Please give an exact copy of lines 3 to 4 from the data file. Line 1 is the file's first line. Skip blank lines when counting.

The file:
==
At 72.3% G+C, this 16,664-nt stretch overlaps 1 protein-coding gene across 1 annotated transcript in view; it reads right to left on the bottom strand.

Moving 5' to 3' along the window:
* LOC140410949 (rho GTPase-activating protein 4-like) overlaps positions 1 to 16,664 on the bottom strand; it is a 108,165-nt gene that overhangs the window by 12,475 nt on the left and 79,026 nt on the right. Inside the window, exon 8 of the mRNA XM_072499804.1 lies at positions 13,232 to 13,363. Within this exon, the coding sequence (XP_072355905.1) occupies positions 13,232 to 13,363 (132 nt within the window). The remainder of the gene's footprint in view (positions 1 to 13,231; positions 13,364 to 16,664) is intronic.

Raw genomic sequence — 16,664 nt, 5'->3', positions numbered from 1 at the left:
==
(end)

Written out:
* LOC140410949 (rho GTPase-activating protein 4-like) overlaps positions 1 to 16,664 on the bottom strand; it is a 108,165-nt gene that overhangs the window by 12,475 nt on the left and 79,026 nt on the right. Inside the window, exon 8 of the mRNA XM_072499804.1 lies at positions 13,232 to 13,363. Within this exon, the coding sequence (XP_072355905.1) occupies positions 13,232 to 13,363 (132 nt within the window). The remainder of the gene's footprint in view (positions 1 to 13,231; positions 13,364 to 16,664) is intronic.

Raw genomic sequence — 16,664 nt, 5'->3', positions numbered from 1 at the left: